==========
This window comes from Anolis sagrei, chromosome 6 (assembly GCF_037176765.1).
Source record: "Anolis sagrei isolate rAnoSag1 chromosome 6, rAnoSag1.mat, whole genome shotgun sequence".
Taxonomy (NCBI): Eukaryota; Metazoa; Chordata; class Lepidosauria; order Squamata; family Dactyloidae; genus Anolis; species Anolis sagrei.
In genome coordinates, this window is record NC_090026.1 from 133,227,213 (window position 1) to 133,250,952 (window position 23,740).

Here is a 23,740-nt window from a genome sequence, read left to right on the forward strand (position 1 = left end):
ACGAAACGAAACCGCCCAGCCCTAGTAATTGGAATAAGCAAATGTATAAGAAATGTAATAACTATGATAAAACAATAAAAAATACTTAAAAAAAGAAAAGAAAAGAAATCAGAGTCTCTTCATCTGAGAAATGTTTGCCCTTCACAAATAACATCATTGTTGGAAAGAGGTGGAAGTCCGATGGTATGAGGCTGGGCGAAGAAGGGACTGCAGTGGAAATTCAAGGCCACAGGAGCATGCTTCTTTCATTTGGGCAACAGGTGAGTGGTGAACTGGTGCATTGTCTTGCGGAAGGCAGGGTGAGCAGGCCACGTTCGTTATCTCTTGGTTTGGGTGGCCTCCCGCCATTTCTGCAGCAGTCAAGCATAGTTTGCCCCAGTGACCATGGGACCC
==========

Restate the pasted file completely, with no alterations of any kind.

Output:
This window comes from Anolis sagrei, chromosome 6 (assembly GCF_037176765.1).
Source record: "Anolis sagrei isolate rAnoSag1 chromosome 6, rAnoSag1.mat, whole genome shotgun sequence".
Taxonomy (NCBI): Eukaryota; Metazoa; Chordata; class Lepidosauria; order Squamata; family Dactyloidae; genus Anolis; species Anolis sagrei.
In genome coordinates, this window is record NC_090026.1 from 133,227,213 (window position 1) to 133,250,952 (window position 23,740).

Here is a 23,740-nt window from a genome sequence, read left to right on the forward strand (position 1 = left end):
ACGAAACGAAACCGCCCAGCCCTAGTAATTGGAATAAGCAAATGTATAAGAAATGTAATAACTATGATAAAACAATAAAAAATACTTAAAAAAAGAAAAGAAAAGAAATCAGAGTCTCTTCATCTGAGAAATGTTTGCCCTTCACAAATAACATCATTGTTGGAAAGAGGTGGAAGTCCGATGGTATGAGGCTGGGCGAAGAAGGGACTGCAGTGGAAATTCAAGGCCACAGGAGCATGCTTCTTTCATTTGGGCAACAGGTGAGTGGTGAACTGGTGCATTGTCTTGCGGAAGGCAGGGTGAGCAGGCCACGTTCGTTATCTCTTGGTTTGGGTGGCCTCCCGCCATTTCTGCAGCAGTCAAGCATAGTTTGCCCCAGTGACCATGGGACCC